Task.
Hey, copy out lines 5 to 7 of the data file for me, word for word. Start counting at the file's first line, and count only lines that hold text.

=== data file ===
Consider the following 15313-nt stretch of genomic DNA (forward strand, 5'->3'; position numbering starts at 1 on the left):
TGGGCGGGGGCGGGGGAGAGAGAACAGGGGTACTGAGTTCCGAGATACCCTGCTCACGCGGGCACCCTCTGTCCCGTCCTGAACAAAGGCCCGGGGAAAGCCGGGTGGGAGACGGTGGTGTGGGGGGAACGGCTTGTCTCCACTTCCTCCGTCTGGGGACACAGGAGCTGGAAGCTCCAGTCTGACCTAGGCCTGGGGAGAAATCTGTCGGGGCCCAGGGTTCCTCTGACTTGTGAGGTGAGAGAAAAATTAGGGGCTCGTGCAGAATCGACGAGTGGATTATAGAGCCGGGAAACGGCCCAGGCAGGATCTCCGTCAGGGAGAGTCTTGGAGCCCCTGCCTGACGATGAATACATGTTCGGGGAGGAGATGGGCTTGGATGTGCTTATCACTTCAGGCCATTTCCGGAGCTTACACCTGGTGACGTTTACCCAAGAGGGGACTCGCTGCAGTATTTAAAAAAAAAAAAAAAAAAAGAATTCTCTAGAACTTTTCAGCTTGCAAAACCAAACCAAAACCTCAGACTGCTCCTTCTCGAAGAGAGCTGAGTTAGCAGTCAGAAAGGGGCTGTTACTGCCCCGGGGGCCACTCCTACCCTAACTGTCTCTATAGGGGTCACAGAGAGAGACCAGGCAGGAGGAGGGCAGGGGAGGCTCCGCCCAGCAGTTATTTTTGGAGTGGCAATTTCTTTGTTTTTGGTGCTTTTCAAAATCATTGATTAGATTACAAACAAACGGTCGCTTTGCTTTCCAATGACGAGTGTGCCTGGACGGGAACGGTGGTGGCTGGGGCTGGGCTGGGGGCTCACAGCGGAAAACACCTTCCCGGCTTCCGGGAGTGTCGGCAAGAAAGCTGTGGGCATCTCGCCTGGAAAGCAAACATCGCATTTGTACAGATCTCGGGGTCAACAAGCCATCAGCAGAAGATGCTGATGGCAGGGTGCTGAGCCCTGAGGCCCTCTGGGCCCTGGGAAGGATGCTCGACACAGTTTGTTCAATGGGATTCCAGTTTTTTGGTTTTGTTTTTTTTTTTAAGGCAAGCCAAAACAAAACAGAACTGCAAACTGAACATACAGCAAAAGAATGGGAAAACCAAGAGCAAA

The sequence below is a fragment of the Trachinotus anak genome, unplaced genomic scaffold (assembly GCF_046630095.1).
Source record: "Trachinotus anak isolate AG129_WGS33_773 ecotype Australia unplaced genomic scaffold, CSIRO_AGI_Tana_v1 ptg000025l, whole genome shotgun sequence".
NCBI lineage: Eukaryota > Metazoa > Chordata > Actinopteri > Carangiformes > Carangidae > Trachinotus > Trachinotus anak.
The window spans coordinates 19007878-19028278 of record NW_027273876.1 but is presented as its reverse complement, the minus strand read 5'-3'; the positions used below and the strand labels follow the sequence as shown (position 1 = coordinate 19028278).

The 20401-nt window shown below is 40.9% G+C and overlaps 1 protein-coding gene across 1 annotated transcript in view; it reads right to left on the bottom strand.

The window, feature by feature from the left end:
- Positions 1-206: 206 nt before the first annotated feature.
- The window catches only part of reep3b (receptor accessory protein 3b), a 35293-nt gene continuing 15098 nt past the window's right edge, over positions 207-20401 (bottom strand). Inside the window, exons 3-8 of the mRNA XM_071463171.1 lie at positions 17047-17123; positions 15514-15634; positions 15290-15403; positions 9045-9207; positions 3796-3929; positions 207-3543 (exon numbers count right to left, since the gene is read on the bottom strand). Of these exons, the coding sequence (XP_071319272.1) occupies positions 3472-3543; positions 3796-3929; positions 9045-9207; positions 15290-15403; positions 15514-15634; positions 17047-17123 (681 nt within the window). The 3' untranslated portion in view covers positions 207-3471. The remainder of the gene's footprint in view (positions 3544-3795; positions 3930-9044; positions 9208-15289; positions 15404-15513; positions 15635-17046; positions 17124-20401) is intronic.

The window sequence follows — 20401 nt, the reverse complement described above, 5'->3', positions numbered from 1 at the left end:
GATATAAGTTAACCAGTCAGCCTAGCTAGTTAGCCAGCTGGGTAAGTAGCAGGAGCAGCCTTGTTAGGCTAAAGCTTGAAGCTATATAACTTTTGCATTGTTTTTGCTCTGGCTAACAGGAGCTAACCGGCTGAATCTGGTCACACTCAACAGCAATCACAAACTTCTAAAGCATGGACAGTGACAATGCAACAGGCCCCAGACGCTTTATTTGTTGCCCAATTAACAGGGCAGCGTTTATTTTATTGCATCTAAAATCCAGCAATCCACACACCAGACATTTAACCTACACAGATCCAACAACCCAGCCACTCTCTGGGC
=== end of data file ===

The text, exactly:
NCBI lineage: Eukaryota > Metazoa > Chordata > Actinopteri > Carangiformes > Carangidae > Trachinotus > Trachinotus anak.
The window spans coordinates 19007878-19028278 of record NW_027273876.1 but is presented as its reverse complement, the minus strand read 5'-3'; the positions used below and the strand labels follow the sequence as shown (position 1 = coordinate 19028278).

The 20401-nt window shown below is 40.9% G+C and overlaps 1 protein-coding gene across 1 annotated transcript in view; it reads right to left on the bottom strand.